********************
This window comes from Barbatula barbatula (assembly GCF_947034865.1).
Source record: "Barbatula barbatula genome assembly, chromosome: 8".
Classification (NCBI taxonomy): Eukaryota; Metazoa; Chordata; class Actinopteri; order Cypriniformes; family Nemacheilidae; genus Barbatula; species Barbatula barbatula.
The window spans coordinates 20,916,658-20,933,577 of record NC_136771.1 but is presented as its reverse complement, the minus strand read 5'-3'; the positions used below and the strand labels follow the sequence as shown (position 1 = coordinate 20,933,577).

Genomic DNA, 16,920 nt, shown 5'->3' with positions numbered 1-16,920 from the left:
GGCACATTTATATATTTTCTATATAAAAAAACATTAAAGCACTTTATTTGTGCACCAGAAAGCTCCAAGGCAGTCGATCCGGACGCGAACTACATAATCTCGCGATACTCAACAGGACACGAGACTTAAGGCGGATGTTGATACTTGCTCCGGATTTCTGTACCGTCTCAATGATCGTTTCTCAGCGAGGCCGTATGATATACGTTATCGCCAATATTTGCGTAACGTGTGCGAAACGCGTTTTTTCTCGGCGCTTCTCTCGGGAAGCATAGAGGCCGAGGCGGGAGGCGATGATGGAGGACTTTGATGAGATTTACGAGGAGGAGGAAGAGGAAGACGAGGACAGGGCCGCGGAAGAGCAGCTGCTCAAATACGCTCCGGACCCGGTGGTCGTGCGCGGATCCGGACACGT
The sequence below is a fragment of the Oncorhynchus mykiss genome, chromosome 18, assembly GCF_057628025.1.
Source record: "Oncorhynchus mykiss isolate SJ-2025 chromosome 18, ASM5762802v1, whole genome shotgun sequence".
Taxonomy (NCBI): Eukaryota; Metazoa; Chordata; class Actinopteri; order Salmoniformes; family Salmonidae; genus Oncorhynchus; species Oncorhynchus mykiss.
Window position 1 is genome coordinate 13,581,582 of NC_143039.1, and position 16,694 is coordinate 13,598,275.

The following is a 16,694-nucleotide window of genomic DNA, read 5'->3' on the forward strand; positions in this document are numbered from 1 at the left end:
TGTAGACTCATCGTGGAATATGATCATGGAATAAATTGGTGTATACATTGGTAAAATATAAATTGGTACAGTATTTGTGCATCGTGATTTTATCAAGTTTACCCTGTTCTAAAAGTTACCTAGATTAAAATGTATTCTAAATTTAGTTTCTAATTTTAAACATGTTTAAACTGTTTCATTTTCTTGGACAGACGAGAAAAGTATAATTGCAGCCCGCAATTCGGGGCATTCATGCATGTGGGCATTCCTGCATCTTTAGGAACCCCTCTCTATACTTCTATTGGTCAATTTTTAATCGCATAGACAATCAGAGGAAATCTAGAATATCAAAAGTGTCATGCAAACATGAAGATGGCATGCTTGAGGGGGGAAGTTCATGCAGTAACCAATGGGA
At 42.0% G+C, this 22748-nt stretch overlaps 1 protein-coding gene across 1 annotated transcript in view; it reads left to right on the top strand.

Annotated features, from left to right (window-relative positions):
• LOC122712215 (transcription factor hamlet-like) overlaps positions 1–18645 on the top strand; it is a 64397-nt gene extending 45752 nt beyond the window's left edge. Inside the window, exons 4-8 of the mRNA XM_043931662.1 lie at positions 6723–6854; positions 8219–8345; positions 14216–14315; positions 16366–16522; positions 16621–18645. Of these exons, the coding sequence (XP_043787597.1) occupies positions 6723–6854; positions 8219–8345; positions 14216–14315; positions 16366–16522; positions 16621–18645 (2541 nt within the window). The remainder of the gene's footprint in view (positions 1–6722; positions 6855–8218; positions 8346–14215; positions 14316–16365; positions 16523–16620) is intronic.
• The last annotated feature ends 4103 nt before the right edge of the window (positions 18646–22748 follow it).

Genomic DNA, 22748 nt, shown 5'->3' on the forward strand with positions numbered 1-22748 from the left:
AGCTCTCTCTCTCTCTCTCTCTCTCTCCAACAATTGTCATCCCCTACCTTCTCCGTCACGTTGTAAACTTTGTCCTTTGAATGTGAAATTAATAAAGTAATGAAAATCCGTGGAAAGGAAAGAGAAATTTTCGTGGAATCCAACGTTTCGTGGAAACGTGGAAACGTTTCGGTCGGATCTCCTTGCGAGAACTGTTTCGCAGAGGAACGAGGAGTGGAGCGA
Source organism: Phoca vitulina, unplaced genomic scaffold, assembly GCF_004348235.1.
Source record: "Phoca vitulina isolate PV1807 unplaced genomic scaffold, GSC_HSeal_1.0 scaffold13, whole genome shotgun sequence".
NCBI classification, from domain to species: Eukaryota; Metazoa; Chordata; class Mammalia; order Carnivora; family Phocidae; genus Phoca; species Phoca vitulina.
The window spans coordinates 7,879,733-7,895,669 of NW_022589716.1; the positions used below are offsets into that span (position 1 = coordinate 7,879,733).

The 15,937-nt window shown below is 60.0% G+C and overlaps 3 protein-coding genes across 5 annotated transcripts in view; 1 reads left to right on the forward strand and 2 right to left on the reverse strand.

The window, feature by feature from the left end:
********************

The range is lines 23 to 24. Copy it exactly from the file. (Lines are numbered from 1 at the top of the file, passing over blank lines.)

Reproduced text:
The 15,937-nt window shown below is 60.0% G+C and overlaps 3 protein-coding genes across 5 annotated transcripts in view; 1 reads left to right on the forward strand and 2 right to left on the reverse strand.

The window, feature by feature from the left end: